We’ve all sent tweets we probably shouldn’t have sent. Sure, you may not have compared Will Smith slapping Chris Rock to 9/11, turned footage from your high-profile murder trial into a meme about gas prices, or felt the need to creepily weigh-in on Taylor Swift’s fertility, but we promise you they aren’t all gems. Everyone has tweeted something that someone didn’t like.
Send a bad-taste tweet about the wrong person and you might find yourself serving 150 hours of unpaid community service. Elon Musk can’t even tweet Hitler memes anymore without getting bullied by the media.
Call it cancel culture or call it holding people responsible for saying problematic things online — the bottom line is that you never know who’s looking at your old tweets and ready to drag you. The last thing you want while job hunting or trying to date is to have someone bring up an edgy take you fired off years ago.
We’re not telling you to fear getting “canceled,” but it never hurts to take a look at your previous tweets with fresh eyes. There are plenty of reasons to delete your tweets. Twitter only lets you delete one tweet at a time, so we’re gonna have to look elsewhere to batch delete your aging internet musings.
How to delete all your tweets
There are plenty of third-party websites that can cull your Twitter feed but the most trusted and longest-running service is TweetDelete.
With TweetDelete, you can quickly delete up to 3,200 of your most recent tweets with just a few clicks — for free. You can also set up your account so that your tweets are automatically trashed on a regular basis.
For more prolific tweeters, you can nuke all your tweets with TweetDelete’s paid premium membership. There are a few bonus features as well, like longer automation options and the ability to exclude certain tweets from the process.
We’re on team “Tweets weren’t meant to last forever,” but if you want to archive your Twitter data and store it privately. You can request a download of your Twitter data in your settings under the “Your account” tab. You’ll also need this data file if you want to use TweetDelete’s premium feature to delete your entire history.
Once you’ve completed that, it’s time to man that delete button.
- On a web browser, navigate to the TweetDelete homepage.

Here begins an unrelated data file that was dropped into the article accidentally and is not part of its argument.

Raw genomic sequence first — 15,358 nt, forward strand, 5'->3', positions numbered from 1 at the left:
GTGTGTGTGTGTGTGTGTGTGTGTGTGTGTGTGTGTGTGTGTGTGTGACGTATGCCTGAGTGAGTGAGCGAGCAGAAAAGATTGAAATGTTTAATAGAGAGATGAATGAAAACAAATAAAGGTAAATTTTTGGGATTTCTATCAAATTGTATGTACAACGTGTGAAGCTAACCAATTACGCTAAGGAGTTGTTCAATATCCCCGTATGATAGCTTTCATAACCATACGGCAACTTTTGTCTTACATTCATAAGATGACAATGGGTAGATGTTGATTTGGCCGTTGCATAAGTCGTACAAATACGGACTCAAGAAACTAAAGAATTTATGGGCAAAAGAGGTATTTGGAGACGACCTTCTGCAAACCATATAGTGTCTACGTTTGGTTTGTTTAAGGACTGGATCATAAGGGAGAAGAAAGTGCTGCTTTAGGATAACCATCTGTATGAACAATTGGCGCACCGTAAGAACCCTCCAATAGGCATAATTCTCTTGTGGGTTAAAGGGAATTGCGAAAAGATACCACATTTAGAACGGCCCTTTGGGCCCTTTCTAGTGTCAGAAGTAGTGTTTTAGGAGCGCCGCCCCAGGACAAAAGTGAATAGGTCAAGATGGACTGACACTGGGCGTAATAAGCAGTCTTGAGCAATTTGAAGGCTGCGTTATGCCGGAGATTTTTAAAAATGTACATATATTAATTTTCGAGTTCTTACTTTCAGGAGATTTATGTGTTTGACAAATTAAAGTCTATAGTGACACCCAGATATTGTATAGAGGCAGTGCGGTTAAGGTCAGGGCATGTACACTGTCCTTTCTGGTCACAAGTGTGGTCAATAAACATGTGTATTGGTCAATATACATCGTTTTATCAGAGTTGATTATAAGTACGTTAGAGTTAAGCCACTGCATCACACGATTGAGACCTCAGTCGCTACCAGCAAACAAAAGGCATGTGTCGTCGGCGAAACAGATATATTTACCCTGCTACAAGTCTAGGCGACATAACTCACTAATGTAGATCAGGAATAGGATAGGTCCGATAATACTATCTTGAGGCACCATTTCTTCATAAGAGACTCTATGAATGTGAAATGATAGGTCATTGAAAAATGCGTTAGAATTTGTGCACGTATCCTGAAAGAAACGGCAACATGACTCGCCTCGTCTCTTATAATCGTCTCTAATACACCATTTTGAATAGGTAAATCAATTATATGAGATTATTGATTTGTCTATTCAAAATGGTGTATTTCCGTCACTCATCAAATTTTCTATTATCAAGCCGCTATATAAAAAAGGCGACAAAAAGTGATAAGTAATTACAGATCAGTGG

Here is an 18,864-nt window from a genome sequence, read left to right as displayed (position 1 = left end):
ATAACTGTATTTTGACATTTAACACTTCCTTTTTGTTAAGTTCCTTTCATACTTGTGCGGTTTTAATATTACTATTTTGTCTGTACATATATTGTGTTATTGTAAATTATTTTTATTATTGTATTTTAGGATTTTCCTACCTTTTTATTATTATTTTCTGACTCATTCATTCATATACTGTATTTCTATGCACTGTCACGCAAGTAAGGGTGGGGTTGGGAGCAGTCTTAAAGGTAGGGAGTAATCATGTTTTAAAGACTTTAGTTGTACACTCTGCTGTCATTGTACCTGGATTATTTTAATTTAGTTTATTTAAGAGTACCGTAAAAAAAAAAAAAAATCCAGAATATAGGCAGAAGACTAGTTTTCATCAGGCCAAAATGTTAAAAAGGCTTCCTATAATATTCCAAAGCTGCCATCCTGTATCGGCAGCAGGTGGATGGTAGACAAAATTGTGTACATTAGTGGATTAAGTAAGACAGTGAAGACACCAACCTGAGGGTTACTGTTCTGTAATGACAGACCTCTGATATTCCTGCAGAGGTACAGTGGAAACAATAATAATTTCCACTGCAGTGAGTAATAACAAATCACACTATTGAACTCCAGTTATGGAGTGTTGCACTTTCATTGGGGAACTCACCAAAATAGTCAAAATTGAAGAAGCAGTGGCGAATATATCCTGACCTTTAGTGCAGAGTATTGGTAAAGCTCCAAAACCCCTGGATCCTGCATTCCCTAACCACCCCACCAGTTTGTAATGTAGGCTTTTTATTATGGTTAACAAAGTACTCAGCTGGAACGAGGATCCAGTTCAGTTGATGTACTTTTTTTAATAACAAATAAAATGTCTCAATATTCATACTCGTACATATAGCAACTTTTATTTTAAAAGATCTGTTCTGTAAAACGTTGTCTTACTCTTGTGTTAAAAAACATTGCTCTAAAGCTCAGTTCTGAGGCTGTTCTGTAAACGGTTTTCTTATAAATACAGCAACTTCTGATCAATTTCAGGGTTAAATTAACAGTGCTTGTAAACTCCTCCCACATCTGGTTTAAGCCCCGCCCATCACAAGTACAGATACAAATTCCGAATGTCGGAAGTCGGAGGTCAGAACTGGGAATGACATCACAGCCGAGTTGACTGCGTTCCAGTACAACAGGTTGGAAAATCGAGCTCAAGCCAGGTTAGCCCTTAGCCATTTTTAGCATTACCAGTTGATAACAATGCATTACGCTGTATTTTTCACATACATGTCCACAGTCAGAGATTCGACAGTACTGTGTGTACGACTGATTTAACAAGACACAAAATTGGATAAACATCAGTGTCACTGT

- Click on the big, blue “Sign in with Twitter” button in the center of the page.
- If you weren’t already signed in to your Twitter account on the same browser, enter your credentials here and click the “Authorize app” button to give TweetDelete access to your account. If you’re just here for a one-time deletion, you can revoke this access later.
- At the top of the website, click on the “Tweets” tab. There are a few selections you’ll need to make on this page.
- First, double-check the listed username to make sure it’s the account you’re looking to remove tweets from.
- Use the “Age of tweets to delete” drop-down menu to select a time period for deletion. This is more relevant if you’re setting up a repeat deletion schedule, which we’ll address in a moment.
- If you want to just rid your timeline of a specific topic, you can type specifics into the “Only tweets containing this word/phrase” form. Fair warning though: this is an automated process that won’t take typos or context into account.
- Using the “Run this task” drop-down menu, you can set this deletion task to run every few days. If you select this, the app will run a deletion using the rules you set above regularly for six months. You can jump on and cancel it at any time, or run it again manually to reset that six-month timer.
- Check the box that confirms you’ve read TweetDelete’s terms (basically a quick sidebar that says deleted tweets cannot be recovered and that it's not responsible for glitches on Twitter’s end.)
- Click the “Delete my tweets!” button to start the deletion process.
It may take a few minutes to delete all your tweets if you’re nearing that upper threshold of 3,200 tweets, but it’ll get them all eventually as long as you don’t cancel the process. The next time you log in to TweetDelete, you’ll see a record of the deletion on the homepage.
If you had more than 3,200 tweets to delete, you’ll need to download your user data from Twitter and upload it under TweetDelete’s premium tab before starting the deletion process.
How to revoke TweetDelete’s access to your account
If you’re only running a one-time deletion and don’t want TweetDelete to have access to your account anymore, you can revoke access through Twitter in just a couple of clicks.
- Log in to your Twitter account.
- Navigate to the settings menu.
- Click on the “Security and account access” tab.
- Click on “Apps and sessions.”
- Click on “Connected apps.” Here, you’ll see a list of any app you’ve given access to your Twitter data in one way or another. Just click on the app you’d like to remove from your account and click “Revoke app permissions” on its page.